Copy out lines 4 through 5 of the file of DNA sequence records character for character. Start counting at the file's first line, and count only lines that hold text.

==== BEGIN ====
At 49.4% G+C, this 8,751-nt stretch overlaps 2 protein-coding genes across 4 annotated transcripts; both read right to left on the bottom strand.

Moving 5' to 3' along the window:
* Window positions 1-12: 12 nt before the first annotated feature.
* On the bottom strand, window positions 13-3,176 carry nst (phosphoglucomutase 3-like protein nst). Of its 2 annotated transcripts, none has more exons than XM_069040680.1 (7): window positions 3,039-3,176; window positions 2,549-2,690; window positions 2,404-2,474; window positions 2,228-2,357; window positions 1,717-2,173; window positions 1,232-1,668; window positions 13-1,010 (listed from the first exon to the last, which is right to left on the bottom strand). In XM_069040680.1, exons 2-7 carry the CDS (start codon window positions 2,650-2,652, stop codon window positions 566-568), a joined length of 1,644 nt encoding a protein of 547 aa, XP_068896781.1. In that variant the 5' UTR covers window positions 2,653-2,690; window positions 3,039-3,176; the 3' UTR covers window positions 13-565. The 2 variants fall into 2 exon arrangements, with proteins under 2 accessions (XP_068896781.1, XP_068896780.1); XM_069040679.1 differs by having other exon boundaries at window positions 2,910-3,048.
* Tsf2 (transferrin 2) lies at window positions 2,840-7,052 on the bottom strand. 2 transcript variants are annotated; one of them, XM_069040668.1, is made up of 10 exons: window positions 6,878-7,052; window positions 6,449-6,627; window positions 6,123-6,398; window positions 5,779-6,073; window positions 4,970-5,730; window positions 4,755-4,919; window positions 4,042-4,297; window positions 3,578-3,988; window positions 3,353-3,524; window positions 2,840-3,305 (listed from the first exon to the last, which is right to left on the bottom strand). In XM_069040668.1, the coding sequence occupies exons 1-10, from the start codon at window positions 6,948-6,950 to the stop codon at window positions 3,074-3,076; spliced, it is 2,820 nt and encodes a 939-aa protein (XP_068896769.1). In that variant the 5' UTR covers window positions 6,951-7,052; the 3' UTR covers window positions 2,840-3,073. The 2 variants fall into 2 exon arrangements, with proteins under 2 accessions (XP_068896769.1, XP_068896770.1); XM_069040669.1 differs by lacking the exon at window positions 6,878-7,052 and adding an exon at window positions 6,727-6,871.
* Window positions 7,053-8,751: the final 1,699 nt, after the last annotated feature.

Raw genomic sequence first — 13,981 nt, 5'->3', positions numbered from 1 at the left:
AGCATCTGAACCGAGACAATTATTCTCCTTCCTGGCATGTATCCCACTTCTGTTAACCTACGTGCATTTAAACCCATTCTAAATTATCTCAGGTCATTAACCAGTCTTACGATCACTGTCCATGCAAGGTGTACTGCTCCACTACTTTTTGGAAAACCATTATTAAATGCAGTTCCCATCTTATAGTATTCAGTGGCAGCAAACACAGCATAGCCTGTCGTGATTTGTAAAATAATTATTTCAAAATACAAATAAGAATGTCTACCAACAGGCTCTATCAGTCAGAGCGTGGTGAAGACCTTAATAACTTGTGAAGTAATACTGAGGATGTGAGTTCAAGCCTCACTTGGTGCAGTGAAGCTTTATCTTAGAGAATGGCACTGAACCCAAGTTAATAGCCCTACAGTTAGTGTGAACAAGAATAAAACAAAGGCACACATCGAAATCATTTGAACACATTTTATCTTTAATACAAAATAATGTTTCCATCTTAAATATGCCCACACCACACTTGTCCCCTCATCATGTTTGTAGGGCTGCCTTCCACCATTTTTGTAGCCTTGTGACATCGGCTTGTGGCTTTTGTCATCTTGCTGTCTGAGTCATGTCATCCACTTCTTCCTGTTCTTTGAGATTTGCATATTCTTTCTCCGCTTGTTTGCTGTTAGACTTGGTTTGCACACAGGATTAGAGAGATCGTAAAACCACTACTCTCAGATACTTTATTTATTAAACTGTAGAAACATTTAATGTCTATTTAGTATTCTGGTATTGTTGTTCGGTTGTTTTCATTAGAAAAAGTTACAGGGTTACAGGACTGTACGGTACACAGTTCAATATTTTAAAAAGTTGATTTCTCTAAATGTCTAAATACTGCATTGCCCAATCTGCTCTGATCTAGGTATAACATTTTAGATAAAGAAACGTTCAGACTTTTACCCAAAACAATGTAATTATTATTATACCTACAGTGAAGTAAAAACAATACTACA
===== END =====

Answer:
* On the bottom strand, window positions 13-3,176 carry nst (phosphoglucomutase 3-like protein nst). Of its 2 annotated transcripts, none has more exons than XM_069040680.1 (7): window positions 3,039-3,176; window positions 2,549-2,690; window positions 2,404-2,474; window positions 2,228-2,357; window positions 1,717-2,173; window positions 1,232-1,668; window positions 13-1,010 (listed from the first exon to the last, which is right to left on the bottom strand). In XM_069040680.1, exons 2-7 carry the CDS (start codon window positions 2,650-2,652, stop codon window positions 566-568), a joined length of 1,644 nt encoding a protein of 547 aa, XP_068896781.1. In that variant the 5' UTR covers window positions 2,653-2,690; window positions 3,039-3,176; the 3' UTR covers window positions 13-565. The 2 variants fall into 2 exon arrangements, with proteins under 2 accessions (XP_068896781.1, XP_068896780.1); XM_069040679.1 differs by having other exon boundaries at window positions 2,910-3,048.
* Tsf2 (transferrin 2) lies at window positions 2,840-7,052 on the bottom strand. 2 transcript variants are annotated; one of them, XM_069040668.1, is made up of 10 exons: window positions 6,878-7,052; window positions 6,449-6,627; window positions 6,123-6,398; window positions 5,779-6,073; window positions 4,970-5,730; window positions 4,755-4,919; window positions 4,042-4,297; window positions 3,578-3,988; window positions 3,353-3,524; window positions 2,840-3,305 (listed from the first exon to the last, which is right to left on the bottom strand). In XM_069040668.1, the coding sequence occupies exons 1-10, from the start codon at window positions 6,948-6,950 to the stop codon at window positions 3,074-3,076; spliced, it is 2,820 nt and encodes a 939-aa protein (XP_068896769.1). In that variant the 5' UTR covers window positions 6,951-7,052; the 3' UTR covers window positions 2,840-3,073. The 2 variants fall into 2 exon arrangements, with proteins under 2 accessions (XP_068896769.1, XP_068896770.1); XM_069040669.1 differs by lacking the exon at window positions 6,878-7,052 and adding an exon at window positions 6,727-6,871.